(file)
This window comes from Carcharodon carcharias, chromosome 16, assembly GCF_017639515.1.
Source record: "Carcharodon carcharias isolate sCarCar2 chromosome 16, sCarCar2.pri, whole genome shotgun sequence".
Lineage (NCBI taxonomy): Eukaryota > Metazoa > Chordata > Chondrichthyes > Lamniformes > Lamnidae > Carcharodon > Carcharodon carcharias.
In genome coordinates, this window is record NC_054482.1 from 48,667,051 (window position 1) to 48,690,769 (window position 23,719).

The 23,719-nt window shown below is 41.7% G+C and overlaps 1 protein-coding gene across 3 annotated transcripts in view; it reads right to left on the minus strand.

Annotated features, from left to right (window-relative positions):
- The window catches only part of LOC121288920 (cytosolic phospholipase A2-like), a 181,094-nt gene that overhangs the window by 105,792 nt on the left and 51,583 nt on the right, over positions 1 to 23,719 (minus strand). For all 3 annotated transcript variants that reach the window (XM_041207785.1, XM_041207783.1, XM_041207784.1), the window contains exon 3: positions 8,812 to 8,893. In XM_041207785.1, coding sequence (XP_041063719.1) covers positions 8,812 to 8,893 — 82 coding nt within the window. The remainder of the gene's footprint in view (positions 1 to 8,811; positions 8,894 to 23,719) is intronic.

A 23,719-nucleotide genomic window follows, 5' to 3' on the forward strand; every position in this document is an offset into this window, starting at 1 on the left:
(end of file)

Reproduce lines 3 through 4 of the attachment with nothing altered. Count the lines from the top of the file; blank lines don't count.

Lineage (NCBI taxonomy): Eukaryota > Metazoa > Chordata > Chondrichthyes > Lamniformes > Lamnidae > Carcharodon > Carcharodon carcharias.
In genome coordinates, this window is record NC_054482.1 from 48,667,051 (window position 1) to 48,690,769 (window position 23,719).